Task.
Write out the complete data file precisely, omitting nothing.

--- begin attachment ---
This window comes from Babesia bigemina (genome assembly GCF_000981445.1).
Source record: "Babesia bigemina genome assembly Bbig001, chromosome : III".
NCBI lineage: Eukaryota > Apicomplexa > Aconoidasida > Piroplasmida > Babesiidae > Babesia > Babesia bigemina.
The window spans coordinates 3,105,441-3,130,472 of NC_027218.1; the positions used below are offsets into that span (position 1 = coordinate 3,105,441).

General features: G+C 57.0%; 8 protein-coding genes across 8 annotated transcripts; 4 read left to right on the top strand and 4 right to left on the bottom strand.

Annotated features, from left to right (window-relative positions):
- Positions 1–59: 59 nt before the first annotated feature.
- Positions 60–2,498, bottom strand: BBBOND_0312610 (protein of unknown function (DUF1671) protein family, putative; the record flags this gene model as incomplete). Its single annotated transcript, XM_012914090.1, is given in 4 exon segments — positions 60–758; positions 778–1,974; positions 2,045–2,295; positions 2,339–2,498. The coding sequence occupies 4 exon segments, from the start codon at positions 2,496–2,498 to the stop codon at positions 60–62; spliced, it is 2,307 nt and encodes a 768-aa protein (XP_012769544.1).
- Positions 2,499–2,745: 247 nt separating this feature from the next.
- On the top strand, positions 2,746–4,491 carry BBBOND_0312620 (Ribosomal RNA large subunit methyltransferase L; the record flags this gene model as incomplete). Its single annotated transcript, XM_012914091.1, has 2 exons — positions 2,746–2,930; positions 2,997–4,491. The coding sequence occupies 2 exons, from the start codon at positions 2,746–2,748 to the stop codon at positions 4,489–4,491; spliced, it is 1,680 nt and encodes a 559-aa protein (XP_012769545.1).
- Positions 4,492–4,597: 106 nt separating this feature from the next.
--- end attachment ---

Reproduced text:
This window comes from Babesia bigemina (genome assembly GCF_000981445.1).
Source record: "Babesia bigemina genome assembly Bbig001, chromosome : III".
NCBI lineage: Eukaryota > Apicomplexa > Aconoidasida > Piroplasmida > Babesiidae > Babesia > Babesia bigemina.
The window spans coordinates 3,105,441-3,130,472 of NC_027218.1; the positions used below are offsets into that span (position 1 = coordinate 3,105,441).

General features: G+C 57.0%; 8 protein-coding genes across 8 annotated transcripts; 4 read left to right on the top strand and 4 right to left on the bottom strand.

Annotated features, from left to right (window-relative positions):
- Positions 1–59: 59 nt before the first annotated feature.
- Positions 60–2,498, bottom strand: BBBOND_0312610 (protein of unknown function (DUF1671) protein family, putative; the record flags this gene model as incomplete). Its single annotated transcript, XM_012914090.1, is given in 4 exon segments — positions 60–758; positions 778–1,974; positions 2,045–2,295; positions 2,339–2,498. The coding sequence occupies 4 exon segments, from the start codon at positions 2,496–2,498 to the stop codon at positions 60–62; spliced, it is 2,307 nt and encodes a 768-aa protein (XP_012769544.1).
- Positions 2,499–2,745: 247 nt separating this feature from the next.
- On the top strand, positions 2,746–4,491 carry BBBOND_0312620 (Ribosomal RNA large subunit methyltransferase L; the record flags this gene model as incomplete). Its single annotated transcript, XM_012914091.1, has 2 exons — positions 2,746–2,930; positions 2,997–4,491. The coding sequence occupies 2 exons, from the start codon at positions 2,746–2,748 to the stop codon at positions 4,489–4,491; spliced, it is 1,680 nt and encodes a 559-aa protein (XP_012769545.1).
- Positions 4,492–4,597: 106 nt separating this feature from the next.